Construct Design Matrices, model.matrix creates a design (or model) matrix, e.g., by expanding factors to a set of After coercion, all the variables used on the right-hand side of the formula In an interaction term, the variable whose levels vary fastest is the first one to� model.Matrix creates design matrix, very much like the standard R function =MatrixModels&version=0.4-1" data-mini-rdoc="MatrixModels::model.matrix">model.matrix</a></code>, however returning a dense or sparse object of class <code>modelMatrix</code>.

dummyVars from caret could also be used.

Expressing design formula in R, Here we will show how to use the two R functions, formula and model.matrix , in values should not be interpreted numerically, but as different levels of a factor. model.matrix creates a design (or model) matrix, e.g., by expanding factors to a set of dummy variables (depending on the contrasts) and expanding interactions similarly.</p>

A tidyverse answer:

result <- testFrame %>% 
    mutate(one = 1) %>% spread(Fourth, one, fill = 0, sep = "") %>% 
    mutate(one = 1) %>% spread(Fifth, one, fill = 0, sep = "")

yields the desired result (same as @Gavin Simpson's answer):

> head(result, 6)
  First Second Third FourthAlice FourthBob FourthCharlie FourthDavid FifthEdward FifthFrank FifthGeorgia FifthHank FifthIsaac
1     1      5     4           0         0             1           0           0          1            0         0          0
2     1     14    10           0         0             0           1           0          0            1         0          0
3     2      2     9           0         1             0           0           1          0            0         0          0
4     2      5     4           0         0             0           1           0          1            0         0          0
5     2     13     5           0         0             1           0           1          0            0         0          0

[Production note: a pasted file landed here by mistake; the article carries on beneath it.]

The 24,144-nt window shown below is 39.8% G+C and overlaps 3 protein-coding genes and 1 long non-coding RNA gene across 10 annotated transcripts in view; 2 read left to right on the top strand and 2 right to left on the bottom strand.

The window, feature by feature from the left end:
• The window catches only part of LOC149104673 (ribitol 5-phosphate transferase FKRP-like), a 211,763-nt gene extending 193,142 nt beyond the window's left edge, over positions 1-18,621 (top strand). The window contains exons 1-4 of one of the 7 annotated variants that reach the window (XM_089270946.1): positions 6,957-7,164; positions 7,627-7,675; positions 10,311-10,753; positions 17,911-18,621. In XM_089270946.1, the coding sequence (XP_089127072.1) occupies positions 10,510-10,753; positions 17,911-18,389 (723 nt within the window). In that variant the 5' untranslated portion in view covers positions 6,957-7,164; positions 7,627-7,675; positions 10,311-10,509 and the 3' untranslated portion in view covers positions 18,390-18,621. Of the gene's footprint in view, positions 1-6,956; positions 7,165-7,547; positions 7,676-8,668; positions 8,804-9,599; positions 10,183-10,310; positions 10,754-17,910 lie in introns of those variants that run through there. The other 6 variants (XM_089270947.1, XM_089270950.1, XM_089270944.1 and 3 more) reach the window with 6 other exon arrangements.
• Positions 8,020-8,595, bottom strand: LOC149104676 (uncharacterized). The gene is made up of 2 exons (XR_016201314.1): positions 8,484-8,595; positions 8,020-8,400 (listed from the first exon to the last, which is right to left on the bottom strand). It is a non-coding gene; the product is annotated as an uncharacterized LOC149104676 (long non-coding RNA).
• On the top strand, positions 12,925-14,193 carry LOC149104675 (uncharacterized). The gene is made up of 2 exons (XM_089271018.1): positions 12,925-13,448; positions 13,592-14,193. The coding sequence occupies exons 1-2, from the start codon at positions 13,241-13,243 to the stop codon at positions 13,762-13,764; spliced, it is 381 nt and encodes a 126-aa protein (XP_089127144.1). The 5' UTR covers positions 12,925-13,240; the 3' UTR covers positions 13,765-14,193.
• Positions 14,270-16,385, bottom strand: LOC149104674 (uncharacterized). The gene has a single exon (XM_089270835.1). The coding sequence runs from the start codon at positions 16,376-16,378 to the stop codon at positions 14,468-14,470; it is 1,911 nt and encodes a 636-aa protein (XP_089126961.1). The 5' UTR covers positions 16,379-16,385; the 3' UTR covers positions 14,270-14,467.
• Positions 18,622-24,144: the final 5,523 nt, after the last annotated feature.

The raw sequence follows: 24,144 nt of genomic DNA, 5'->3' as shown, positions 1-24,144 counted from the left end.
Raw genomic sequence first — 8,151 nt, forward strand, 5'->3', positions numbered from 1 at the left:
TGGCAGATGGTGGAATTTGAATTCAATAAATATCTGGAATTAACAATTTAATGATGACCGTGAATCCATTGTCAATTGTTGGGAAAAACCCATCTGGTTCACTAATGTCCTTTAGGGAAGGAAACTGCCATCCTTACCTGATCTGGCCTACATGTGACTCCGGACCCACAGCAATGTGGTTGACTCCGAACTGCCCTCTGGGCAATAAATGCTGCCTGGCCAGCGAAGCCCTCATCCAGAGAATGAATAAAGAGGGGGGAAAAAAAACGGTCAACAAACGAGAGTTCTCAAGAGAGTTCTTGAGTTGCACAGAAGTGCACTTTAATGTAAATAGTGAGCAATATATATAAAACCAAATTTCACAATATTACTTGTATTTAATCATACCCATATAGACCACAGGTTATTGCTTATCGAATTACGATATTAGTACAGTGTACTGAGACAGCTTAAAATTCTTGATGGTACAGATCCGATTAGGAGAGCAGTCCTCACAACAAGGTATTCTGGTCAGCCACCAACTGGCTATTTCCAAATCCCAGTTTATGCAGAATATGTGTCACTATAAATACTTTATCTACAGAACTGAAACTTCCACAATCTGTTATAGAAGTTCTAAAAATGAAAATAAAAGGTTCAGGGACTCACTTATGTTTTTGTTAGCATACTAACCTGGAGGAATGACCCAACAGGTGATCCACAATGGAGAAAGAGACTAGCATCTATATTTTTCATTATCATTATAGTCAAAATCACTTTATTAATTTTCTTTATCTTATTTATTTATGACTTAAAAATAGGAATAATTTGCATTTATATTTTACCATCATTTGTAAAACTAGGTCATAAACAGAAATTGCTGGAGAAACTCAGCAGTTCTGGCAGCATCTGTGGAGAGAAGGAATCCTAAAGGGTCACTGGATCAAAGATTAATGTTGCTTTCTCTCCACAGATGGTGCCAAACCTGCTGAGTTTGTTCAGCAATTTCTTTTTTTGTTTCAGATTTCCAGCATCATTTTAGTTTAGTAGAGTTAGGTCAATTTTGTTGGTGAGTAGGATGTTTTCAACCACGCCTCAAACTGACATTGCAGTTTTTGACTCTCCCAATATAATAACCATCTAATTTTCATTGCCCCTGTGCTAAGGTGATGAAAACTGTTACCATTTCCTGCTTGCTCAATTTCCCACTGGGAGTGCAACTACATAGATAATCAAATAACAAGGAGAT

6     2     15     7           1         0             0           0           1          0            0         0          0

[PDF] Design Matrices in R, In R, 'model.matrix' is a useful tool for seeing the design matrices that are in play different. d <- data.frame(time = factor(1:4), Time = 1:4) d. ## time Time. ## 1 the first level of the factor variable, which is the level with the lowest number or� When a factor is first created, all of its levels are stored along with the factor, and if subsets of the factor are extracted, they will retain all of the original levels. This can create problems when constructing model matrices and may or may not be useful when displaying the data using, say, the table function.

The model.matrix function - The R Book [Book], The model.matrix function Creating tables of dummy variables for use in statistical Suppose that our dataframe contains a factor called parasite indicating the The variable called parasite has five levels: vulgaris, kochii, splendens, viridis is significantly different in cases where vulgaris is present and when it is absent. The design matrix for a regression-like model with the specified formula and data. There is an attribute "assign" , an integer vector with an entry for each column in the matrix giving the term in the formula which gave rise to the column.

model matrix. For the default, model.matrix.default(object, data = environment(object), contrasts.arg = NULL, factor), or else a function to compute such a matrix given the number of levels. matrix of predictor variables that includes contrasts for all factors and ordered Note that assign attribute in R does not operate the same as this assign attribute. the model formula. vars . names of all the variables in the model. facVars . names of all the factor variables in the model. lvls . levels of any factor variables. sep . NULL or a character separator. terms the terms.formula object. levelsOnly . a logical. The predict function produces a data frame. class2ind returns a matrix (or a vector if

layout: page title: Expressing design formula in R --- ```{r options , different levels of a factor variable: ```{r} x <- factor(c(1,1,2,2)) model.matrix(~ x) ``` Now we have achieved the correct design matrix. ## More groups Here we� $\begingroup$ @SteveS: In fact R's so friendly that if you try remove the intercept - 1 when you have a single categorical predictor represented as a factor (as in this question), it'll assume you don't really mean that & switch to using sum-to-zero coding; which is of course just a different parametrization.